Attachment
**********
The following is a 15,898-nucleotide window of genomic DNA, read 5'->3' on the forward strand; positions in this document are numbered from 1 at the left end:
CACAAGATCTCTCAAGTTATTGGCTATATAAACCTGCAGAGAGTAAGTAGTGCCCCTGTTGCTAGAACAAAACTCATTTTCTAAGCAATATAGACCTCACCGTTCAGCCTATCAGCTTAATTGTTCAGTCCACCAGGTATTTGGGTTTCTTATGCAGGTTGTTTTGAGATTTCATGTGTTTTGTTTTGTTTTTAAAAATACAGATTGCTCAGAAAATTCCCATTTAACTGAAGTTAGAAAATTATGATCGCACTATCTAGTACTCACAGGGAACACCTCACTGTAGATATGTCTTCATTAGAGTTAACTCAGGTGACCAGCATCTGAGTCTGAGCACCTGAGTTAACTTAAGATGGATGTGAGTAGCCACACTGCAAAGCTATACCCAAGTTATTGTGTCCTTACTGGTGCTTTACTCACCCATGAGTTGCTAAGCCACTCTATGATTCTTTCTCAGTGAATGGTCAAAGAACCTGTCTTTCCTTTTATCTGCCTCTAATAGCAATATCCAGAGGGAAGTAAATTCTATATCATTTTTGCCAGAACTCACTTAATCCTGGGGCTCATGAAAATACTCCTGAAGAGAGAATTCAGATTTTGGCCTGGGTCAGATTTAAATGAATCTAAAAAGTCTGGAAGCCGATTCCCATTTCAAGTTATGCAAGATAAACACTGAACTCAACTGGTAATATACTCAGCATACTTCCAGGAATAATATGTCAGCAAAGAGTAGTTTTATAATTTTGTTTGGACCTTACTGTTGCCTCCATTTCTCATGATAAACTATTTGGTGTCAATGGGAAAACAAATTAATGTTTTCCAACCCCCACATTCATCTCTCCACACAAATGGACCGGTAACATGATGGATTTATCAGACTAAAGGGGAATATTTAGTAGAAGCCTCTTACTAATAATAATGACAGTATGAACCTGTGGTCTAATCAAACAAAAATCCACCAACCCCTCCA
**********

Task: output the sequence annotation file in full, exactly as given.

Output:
The following is a 15,898-nucleotide window of genomic DNA, read 5'->3' on the forward strand; positions in this document are numbered from 1 at the left end:
CACAAGATCTCTCAAGTTATTGGCTATATAAACCTGCAGAGAGTAAGTAGTGCCCCTGTTGCTAGAACAAAACTCATTTTCTAAGCAATATAGACCTCACCGTTCAGCCTATCAGCTTAATTGTTCAGTCCACCAGGTATTTGGGTTTCTTATGCAGGTTGTTTTGAGATTTCATGTGTTTTGTTTTGTTTTTAAAAATACAGATTGCTCAGAAAATTCCCATTTAACTGAAGTTAGAAAATTATGATCGCACTATCTAGTACTCACAGGGAACACCTCACTGTAGATATGTCTTCATTAGAGTTAACTCAGGTGACCAGCATCTGAGTCTGAGCACCTGAGTTAACTTAAGATGGATGTGAGTAGCCACACTGCAAAGCTATACCCAAGTTATTGTGTCCTTACTGGTGCTTTACTCACCCATGAGTTGCTAAGCCACTCTATGATTCTTTCTCAGTGAATGGTCAAAGAACCTGTCTTTCCTTTTATCTGCCTCTAATAGCAATATCCAGAGGGAAGTAAATTCTATATCATTTTTGCCAGAACTCACTTAATCCTGGGGCTCATGAAAATACTCCTGAAGAGAGAATTCAGATTTTGGCCTGGGTCAGATTTAAATGAATCTAAAAAGTCTGGAAGCCGATTCCCATTTCAAGTTATGCAAGATAAACACTGAACTCAACTGGTAATATACTCAGCATACTTCCAGGAATAATATGTCAGCAAAGAGTAGTTTTATAATTTTGTTTGGACCTTACTGTTGCCTCCATTTCTCATGATAAACTATTTGGTGTCAATGGGAAAACAAATTAATGTTTTCCAACCCCCACATTCATCTCTCCACACAAATGGACCGGTAACATGATGGATTTATCAGACTAAAGGGGAATATTTAGTAGAAGCCTCTTACTAATAATAATGACAGTATGAACCTGTGGTCTAATCAAACAAAAATCCACCAACCCCTCCA